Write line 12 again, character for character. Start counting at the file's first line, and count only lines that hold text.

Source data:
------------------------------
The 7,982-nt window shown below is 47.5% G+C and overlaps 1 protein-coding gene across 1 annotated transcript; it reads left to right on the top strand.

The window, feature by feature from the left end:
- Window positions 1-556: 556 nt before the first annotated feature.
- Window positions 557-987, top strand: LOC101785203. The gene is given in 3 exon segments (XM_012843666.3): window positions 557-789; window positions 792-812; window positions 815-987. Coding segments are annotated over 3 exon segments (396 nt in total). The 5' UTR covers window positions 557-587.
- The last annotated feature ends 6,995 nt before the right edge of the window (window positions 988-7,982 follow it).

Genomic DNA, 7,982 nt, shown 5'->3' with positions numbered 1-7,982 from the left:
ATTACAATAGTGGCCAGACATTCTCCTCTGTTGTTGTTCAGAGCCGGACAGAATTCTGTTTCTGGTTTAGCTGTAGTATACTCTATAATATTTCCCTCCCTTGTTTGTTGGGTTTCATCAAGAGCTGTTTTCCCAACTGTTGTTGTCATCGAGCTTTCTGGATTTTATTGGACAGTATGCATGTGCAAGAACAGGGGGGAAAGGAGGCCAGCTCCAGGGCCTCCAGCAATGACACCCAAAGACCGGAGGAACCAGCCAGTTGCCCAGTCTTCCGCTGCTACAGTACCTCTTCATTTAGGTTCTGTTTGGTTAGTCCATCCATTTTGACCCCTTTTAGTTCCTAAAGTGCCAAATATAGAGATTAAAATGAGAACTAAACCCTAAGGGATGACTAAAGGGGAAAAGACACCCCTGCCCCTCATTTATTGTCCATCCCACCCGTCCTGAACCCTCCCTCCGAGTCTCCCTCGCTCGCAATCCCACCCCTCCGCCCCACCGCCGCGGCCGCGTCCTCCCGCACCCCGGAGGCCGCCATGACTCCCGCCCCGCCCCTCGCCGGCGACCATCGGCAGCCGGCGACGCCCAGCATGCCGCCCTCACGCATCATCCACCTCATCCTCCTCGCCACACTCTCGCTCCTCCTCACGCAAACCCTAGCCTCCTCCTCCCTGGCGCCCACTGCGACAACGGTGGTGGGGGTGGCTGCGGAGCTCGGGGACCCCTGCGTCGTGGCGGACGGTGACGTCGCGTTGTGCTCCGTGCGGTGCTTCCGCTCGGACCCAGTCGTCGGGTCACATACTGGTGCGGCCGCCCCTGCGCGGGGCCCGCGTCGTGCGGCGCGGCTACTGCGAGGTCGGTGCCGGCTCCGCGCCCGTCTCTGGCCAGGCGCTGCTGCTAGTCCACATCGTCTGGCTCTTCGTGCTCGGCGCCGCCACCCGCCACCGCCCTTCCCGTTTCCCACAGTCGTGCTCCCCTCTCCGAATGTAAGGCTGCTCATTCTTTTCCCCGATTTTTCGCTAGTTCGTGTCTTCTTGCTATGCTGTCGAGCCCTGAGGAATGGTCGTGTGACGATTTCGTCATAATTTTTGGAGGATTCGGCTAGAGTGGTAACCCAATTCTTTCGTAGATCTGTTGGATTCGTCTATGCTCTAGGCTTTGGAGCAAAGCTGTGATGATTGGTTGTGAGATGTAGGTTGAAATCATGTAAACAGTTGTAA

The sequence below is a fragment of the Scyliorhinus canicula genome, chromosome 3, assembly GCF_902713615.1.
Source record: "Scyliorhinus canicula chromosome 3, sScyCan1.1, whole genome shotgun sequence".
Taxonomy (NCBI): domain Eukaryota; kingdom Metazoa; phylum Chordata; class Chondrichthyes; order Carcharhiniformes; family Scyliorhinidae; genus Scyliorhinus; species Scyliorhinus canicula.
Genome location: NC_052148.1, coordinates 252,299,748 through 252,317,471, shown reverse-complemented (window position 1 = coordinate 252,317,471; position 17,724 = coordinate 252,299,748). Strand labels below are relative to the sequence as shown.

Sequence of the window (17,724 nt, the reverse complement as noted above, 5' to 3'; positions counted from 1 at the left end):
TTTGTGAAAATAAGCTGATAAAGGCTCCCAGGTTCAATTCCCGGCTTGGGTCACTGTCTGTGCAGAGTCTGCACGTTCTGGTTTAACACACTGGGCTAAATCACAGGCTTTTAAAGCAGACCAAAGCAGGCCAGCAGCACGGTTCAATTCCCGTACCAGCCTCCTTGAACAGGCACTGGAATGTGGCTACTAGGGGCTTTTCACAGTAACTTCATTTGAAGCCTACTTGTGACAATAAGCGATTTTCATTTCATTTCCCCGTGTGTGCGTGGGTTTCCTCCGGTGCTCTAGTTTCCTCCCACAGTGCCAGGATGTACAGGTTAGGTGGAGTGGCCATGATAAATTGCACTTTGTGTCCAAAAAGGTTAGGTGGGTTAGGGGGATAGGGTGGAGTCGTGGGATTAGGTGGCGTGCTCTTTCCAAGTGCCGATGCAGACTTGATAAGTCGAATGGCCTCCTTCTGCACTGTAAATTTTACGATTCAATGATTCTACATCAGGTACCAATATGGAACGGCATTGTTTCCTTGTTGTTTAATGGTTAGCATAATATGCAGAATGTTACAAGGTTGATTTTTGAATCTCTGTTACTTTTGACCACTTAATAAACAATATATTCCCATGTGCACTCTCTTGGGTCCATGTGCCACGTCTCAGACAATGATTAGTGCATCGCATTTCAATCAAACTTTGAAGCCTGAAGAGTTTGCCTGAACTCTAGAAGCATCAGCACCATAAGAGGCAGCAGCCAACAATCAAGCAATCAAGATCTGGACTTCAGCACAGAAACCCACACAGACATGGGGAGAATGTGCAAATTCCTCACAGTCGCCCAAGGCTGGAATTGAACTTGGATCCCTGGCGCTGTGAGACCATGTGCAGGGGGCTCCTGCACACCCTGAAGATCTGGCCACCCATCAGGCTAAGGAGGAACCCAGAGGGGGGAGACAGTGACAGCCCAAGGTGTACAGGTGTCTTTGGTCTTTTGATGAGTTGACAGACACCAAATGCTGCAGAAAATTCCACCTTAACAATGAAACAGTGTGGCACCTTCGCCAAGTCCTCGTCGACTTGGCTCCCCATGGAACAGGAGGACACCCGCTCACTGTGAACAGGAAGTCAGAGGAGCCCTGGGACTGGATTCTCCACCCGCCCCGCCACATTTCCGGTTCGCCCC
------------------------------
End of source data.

Sequence of the window (17,724 nt, the reverse complement as noted above, 5' to 3'; positions counted from 1 at the left end):